Source: NASA/JPL press release & University of California,Irvine News

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What would happen if all the ice on land melted into the ocean? Find out what the world would look like here.

What Does Antarctica Look Like Under the Ice?

Although it sits isolated at the “bottom of the world” Antarctica is one of the most influential continents on Earth, affecting weather, climate, and ocean current patterns over the entire planet. But Antarctica is also one of the most enigmatic landmasses too, incredibly remote, extremely harsh, and covered by a layer of ice over 2 km thick. And as Earth’s global temperature continues to climb steadily higher, the future of ice in Antarctica — a continent half again as large as the contiguous United States — is a big concern for scientists… but in order to know exactly how its ice will behave to changing conditions, they need to know what’s under it.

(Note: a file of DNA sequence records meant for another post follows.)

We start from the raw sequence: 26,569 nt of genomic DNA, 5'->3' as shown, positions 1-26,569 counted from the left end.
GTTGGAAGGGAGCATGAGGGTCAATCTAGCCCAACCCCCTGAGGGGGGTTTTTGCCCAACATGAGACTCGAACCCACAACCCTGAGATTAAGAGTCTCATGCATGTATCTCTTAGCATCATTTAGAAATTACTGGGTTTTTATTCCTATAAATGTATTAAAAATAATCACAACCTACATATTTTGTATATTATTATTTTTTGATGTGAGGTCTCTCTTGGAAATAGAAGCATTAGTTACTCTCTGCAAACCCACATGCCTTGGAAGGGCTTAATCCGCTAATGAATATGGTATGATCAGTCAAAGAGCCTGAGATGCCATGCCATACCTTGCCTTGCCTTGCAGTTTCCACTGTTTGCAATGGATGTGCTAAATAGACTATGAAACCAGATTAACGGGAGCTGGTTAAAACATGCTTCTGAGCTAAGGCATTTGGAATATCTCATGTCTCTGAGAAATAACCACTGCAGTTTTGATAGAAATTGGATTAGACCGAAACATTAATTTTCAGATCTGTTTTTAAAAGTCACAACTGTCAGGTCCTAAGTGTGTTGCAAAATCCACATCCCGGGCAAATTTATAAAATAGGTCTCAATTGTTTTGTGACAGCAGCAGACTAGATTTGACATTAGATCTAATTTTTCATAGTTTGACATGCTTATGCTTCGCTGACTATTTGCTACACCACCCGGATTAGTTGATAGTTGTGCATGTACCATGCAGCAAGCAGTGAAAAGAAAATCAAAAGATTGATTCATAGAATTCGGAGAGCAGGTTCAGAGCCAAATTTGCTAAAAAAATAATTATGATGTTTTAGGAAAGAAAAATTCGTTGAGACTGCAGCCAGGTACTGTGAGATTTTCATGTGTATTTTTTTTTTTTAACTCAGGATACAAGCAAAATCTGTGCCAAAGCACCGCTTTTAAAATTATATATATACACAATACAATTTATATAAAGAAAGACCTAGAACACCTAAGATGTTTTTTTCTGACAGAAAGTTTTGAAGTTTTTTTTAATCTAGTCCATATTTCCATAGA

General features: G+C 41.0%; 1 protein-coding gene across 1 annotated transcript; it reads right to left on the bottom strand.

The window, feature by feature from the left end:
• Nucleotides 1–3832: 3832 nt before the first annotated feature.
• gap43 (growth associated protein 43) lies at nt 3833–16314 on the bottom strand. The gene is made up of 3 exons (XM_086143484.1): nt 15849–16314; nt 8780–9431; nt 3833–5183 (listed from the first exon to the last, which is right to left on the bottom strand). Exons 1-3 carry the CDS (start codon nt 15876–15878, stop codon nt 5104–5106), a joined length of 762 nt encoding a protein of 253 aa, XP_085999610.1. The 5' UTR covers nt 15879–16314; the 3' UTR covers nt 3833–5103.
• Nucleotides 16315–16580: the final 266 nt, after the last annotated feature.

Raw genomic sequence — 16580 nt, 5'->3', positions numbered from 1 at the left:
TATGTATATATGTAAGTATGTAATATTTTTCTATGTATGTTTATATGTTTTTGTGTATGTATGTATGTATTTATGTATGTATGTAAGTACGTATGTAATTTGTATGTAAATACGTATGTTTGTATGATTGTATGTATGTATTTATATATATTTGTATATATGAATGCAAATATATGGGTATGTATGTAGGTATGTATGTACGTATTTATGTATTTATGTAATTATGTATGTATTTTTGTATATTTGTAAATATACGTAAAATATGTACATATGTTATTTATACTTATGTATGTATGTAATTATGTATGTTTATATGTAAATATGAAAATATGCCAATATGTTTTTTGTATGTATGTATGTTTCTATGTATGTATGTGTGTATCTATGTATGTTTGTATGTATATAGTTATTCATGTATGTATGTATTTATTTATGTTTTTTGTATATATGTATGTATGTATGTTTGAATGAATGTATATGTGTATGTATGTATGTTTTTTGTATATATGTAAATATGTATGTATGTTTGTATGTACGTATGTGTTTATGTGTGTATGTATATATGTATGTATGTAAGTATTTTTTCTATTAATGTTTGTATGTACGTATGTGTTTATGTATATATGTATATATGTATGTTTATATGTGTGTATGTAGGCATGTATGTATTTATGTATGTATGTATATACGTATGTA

This is where the British Antarctic Survey — using data gathered by NASA’s ICESat and Operation IceBridge missions — comes in, giving us a better view of what lies beneath the southern continent’s frozen veil.

A new dataset called Bedmap2 gives a clearer picture of Antarctica from the ice surface down to the bedrock below. Bedmap2 is a significant improvement on the previous collection of Antarctic data — known as Bedmap — that was produced more than 10 years ago. The product was a result of work led by the British Antarctic Survey, where researchers compiled decades worth of geophysical measurements, such as surface elevation measurements from NASA’s Ice, Cloud and Land Elevation Satellite (ICESat) and ice thickness data collected by Operation IceBridge.

Bedmap2, like the original Bedmap, is a collection of three datasets—surface elevation, ice thickness and bedrock topography. Both Bedmap and Bedmap2 are laid out as grids covering the entire continent, but with a tighter grid spacing Bedmap2 includes many surface and sub-ice features too small to be seen in the previous dataset. Additionally, the extensive use of GPS data in more recent surveys improves the precision of the new dataset.

Improvements in resolution, coverage and precision will lead to more accurate calculations of ice volume and potential contribution to sea level rise.